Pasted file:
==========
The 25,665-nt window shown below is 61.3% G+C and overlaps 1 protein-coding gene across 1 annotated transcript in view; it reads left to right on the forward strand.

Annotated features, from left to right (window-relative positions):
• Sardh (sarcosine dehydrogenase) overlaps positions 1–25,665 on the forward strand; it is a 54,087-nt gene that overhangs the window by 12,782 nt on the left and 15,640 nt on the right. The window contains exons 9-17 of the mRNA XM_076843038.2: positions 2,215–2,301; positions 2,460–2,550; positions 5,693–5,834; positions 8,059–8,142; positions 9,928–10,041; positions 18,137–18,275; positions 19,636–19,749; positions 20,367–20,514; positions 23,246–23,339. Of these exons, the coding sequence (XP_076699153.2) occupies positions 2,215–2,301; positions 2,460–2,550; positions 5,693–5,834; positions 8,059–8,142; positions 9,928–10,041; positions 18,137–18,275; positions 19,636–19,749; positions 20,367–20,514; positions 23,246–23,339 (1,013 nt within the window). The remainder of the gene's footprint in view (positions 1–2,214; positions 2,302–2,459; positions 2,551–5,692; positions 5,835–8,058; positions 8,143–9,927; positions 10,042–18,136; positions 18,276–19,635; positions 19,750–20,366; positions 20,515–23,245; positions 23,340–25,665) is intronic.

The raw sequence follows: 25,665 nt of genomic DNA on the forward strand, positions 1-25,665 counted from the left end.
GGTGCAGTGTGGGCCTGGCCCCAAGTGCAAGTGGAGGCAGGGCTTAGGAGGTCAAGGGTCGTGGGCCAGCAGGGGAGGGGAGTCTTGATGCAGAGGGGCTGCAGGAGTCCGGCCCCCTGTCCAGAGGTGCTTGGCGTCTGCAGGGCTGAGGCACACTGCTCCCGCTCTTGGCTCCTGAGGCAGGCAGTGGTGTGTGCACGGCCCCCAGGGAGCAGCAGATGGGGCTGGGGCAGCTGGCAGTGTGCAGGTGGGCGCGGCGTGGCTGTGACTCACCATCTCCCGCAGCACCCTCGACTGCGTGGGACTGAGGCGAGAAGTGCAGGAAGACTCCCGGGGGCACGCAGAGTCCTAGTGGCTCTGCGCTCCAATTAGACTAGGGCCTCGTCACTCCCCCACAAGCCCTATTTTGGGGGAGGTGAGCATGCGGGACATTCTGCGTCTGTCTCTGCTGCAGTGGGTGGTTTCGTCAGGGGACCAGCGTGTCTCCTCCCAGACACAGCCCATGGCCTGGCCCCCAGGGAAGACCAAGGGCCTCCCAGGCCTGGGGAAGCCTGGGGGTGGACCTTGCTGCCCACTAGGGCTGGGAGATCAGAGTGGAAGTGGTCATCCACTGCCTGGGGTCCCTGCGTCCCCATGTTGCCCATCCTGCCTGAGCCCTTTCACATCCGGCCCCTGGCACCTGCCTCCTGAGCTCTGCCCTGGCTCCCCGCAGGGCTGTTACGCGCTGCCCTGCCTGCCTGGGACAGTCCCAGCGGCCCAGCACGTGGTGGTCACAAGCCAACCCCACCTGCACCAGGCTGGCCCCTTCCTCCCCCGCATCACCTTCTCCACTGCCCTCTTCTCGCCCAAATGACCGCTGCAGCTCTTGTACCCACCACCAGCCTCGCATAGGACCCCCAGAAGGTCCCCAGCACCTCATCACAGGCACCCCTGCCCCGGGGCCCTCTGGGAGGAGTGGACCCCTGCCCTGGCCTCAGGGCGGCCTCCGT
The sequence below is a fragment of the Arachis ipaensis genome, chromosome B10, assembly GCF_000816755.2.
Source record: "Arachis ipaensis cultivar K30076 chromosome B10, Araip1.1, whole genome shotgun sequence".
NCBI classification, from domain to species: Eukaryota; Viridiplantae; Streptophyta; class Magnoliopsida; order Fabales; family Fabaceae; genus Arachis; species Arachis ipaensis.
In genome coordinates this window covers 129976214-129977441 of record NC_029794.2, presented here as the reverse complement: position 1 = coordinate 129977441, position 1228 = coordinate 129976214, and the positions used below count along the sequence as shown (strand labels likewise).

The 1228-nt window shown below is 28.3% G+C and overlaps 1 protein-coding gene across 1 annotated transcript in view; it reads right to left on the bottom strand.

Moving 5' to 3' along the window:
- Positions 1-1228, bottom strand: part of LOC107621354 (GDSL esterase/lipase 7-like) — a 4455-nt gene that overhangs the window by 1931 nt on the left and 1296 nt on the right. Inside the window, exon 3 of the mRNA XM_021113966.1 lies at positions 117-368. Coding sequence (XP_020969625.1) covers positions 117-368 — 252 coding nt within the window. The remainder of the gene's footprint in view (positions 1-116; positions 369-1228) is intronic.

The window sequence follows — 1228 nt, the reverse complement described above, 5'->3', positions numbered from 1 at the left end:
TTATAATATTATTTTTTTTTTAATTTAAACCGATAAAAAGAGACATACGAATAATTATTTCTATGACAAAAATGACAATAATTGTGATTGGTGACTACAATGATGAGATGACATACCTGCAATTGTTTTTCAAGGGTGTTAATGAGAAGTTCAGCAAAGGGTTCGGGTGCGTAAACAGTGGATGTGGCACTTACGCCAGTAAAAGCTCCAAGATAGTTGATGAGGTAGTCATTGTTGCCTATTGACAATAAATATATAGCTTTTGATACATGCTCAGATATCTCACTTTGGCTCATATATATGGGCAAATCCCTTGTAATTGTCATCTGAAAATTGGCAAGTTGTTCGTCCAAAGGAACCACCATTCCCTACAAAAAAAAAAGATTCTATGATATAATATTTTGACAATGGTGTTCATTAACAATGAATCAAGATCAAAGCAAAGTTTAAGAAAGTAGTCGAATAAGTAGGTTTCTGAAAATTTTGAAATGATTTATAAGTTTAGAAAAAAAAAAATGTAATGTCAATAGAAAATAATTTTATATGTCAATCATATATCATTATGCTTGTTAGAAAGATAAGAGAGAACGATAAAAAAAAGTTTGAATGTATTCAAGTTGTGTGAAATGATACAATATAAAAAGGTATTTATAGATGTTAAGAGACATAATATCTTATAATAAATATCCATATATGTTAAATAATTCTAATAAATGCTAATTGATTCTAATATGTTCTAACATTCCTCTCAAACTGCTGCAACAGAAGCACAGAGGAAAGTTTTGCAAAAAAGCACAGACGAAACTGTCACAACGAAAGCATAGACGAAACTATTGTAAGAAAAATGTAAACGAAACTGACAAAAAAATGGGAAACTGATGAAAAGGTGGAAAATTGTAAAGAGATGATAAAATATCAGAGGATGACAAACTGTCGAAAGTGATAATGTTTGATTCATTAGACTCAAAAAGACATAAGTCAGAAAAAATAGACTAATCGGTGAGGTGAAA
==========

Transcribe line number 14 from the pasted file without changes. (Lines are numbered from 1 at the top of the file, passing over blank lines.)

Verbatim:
TTATAATATTATTTTTTTTTTAATTTAAACCGATAAAAAGAGACATACGAATAATTATTTCTATGACAAAAATGACAATAATTGTGATTGGTGACTACAATGATGAGATGACATACCTGCAATTGTTTTTCAAGGGTGTTAATGAGAAGTTCAGCAAAGGGTTCGGGTGCGTAAACAGTGGATGTGGCACTTACGCCAGTAAAAGCTCCAAGATAGTTGATGAGGTAGTCATTGTTGCCTATTGACAATAAATATATAGCTTTTGATACATGCTCAGATATCTCACTTTGGCTCATATATATGGGCAAATCCCTTGTAATTGTCATCTGAAAATTGGCAAGTTGTTCGTCCAAAGGAACCACCATTCCCTACAAAAAAAAAAGATTCTATGATATAATATTTTGACAATGGTGTTCATTAACAATGAATCAAGATCAAAGCAAAGTTTAAGAAAGTAGTCGAATAAGTAGGTTTCTGAAAATTTTGAAATGATTTATAAGTTTAGAAAAAAAAAAATGTAATGTCAATAGAAAATAATTTTATATGTCAATCATATATCATTATGCTTGTTAGAAAGATAAGAGAGAACGATAAAAAAAAGTTTGAATGTATTCAAGTTGTGTGAAATGATACAATATAAAAAGGTATTTATAGATGTTAAGAGACATAATATCTTATAATAAATATCCATATATGTTAAATAATTCTAATAAATGCTAATTGATTCTAATATGTTCTAACATTCCTCTCAAACTGCTGCAACAGAAGCACAGAGGAAAGTTTTGCAAAAAAGCACAGACGAAACTGTCACAACGAAAGCATAGACGAAACTATTGTAAGAAAAATGTAAACGAAACTGACAAAAAAATGGGAAACTGATGAAAAGGTGGAAAATTGTAAAGAGATGATAAAATATCAGAGGATGACAAACTGTCGAAAGTGATAATGTTTGATTCATTAGACTCAAAAAGACATAAGTCAGAAAAAATAGACTAATCGGTGAGGTGAAA